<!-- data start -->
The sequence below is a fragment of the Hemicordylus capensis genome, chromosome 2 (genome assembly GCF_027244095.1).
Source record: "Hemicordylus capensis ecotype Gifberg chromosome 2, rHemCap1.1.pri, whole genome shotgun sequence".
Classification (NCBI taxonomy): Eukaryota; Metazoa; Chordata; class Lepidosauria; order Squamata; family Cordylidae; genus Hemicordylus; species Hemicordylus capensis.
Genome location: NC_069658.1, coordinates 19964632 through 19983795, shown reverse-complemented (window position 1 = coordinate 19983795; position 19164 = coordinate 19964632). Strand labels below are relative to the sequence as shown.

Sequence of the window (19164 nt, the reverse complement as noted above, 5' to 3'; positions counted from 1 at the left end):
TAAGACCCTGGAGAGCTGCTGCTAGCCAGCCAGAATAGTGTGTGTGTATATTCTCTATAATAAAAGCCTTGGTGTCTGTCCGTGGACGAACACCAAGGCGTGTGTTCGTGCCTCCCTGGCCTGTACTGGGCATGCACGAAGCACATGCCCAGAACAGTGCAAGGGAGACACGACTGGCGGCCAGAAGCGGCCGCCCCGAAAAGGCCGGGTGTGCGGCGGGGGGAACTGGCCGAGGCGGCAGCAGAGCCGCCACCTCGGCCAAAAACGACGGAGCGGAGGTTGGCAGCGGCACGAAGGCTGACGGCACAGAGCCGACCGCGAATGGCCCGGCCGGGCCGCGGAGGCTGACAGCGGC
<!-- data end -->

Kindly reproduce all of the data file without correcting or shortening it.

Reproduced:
The sequence below is a fragment of the Hemicordylus capensis genome, chromosome 2 (genome assembly GCF_027244095.1).
Source record: "Hemicordylus capensis ecotype Gifberg chromosome 2, rHemCap1.1.pri, whole genome shotgun sequence".
Classification (NCBI taxonomy): Eukaryota; Metazoa; Chordata; class Lepidosauria; order Squamata; family Cordylidae; genus Hemicordylus; species Hemicordylus capensis.
Genome location: NC_069658.1, coordinates 19964632 through 19983795, shown reverse-complemented (window position 1 = coordinate 19983795; position 19164 = coordinate 19964632). Strand labels below are relative to the sequence as shown.

Sequence of the window (19164 nt, the reverse complement as noted above, 5' to 3'; positions counted from 1 at the left end):
TAAGACCCTGGAGAGCTGCTGCTAGCCAGCCAGAATAGTGTGTGTGTATATTCTCTATAATAAAAGCCTTGGTGTCTGTCCGTGGACGAACACCAAGGCGTGTGTTCGTGCCTCCCTGGCCTGTACTGGGCATGCACGAAGCACATGCCCAGAACAGTGCAAGGGAGACACGACTGGCGGCCAGAAGCGGCCGCCCCGAAAAGGCCGGGTGTGCGGCGGGGGGAACTGGCCGAGGCGGCAGCAGAGCCGCCACCTCGGCCAAAAACGACGGAGCGGAGGTTGGCAGCGGCACGAAGGCTGACGGCACAGAGCCGACCGCGAATGGCCCGGCCGGGCCGCGGAGGCTGACAGCGGC